five years old.
a wobbling mass of uncertainty
perched haphazardly on a bike.
daddy holds me upright,
his strong hands refuse to let me fall.
pedalling, pedalling, faster and faster
a weight releases
at last, I'm flying.
six years old.
first day of first grade
I clutch onto my mom's hand
so many children, both familiar and stranger
letters, numbers, a line on the wall
a smiling teacher. I let go of her hand
sit in a green desk, grab a crayon
one last glance out the door
but she is gone.
ten years old.
suspended in the cool water
skis strapped awkwardly on my numb feet
a lifejacket rises tight around my neck
my mom behind me, holds me
right side up in a firm embrace
suddenly, a massive force
pulls me up out of her comfortable arms
through the deafening spray of the water
my mother cheers.
I'm gliding, and I've never felt so free.
sixteen years old.
my hands caress the steering wheel
dad's in the passenger seat
cautious, careful, I proceed
the open road ahead of us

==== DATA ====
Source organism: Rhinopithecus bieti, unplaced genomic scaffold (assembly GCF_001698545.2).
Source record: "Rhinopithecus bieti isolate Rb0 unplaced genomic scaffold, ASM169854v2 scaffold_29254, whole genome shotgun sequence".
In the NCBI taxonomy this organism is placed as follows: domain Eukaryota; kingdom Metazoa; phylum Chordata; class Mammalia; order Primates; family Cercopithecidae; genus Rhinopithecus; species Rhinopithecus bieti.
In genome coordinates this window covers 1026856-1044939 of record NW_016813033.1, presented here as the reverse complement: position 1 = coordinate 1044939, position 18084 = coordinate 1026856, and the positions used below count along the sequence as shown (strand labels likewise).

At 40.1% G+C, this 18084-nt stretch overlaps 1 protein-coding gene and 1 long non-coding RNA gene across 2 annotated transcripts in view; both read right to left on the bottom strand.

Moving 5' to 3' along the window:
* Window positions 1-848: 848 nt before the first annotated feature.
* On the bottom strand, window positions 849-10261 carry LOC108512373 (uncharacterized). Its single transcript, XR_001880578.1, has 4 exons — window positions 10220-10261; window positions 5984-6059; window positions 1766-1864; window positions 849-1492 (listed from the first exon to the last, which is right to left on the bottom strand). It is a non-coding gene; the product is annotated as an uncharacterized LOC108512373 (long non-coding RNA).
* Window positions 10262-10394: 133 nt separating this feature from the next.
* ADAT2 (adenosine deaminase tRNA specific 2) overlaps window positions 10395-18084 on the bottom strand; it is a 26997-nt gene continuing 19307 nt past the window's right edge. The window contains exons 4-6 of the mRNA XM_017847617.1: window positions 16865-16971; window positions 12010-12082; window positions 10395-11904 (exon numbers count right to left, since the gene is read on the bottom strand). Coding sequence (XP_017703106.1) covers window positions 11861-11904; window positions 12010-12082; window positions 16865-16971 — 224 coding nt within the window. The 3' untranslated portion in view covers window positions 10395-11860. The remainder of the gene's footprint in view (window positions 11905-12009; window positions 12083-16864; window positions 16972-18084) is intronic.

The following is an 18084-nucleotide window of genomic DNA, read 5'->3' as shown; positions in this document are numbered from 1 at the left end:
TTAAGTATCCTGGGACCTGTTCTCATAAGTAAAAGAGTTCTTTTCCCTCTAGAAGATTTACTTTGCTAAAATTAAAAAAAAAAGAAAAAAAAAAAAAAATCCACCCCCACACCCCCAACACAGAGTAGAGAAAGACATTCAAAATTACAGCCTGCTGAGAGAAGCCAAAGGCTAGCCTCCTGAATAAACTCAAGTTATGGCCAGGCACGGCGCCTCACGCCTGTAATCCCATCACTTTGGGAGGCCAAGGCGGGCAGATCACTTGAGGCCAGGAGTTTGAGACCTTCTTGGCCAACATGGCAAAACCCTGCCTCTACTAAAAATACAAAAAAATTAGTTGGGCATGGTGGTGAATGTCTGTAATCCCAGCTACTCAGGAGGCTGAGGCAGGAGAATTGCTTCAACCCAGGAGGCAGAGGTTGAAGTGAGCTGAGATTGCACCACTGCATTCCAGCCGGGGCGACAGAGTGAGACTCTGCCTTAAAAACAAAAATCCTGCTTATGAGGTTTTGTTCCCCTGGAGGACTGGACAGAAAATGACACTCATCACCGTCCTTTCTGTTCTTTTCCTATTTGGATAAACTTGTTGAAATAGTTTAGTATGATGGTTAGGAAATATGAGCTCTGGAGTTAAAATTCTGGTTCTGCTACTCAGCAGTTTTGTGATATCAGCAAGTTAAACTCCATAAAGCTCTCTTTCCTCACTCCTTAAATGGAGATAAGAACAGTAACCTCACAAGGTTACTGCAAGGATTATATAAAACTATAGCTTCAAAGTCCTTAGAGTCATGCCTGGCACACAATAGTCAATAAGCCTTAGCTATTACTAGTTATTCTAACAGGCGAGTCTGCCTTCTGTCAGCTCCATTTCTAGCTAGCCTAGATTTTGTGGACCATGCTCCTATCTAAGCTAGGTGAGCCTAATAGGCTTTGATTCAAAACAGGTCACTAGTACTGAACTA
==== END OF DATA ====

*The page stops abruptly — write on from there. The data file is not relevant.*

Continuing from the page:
we pick up speed, but then
a deer. his hand grabs my shoulder
my foot slams on the brakes.
I'll pay more attention when I'm driving alone.
we take a breath. we're safe.
eighteen years old.
I scan the crowd as I sit in
my crisp blue robe. my strange square hat.
no more unfamiliar faces.
just layers and layers of memories
blended on top of each other.
my name is announced
I stand up, cross the stage,
again, a mass of uncertainty.
again, awkward in my high heeled shoes
my dad holds my mom's shoulder
my mom clutches his hand.
once more, I'm forced to let go
in order to move forward.
a diploma replaces my mother's hand
crushing realization replaces my father's security
again, I'm flying
but things will never be the same.
graduation is so bittersweet.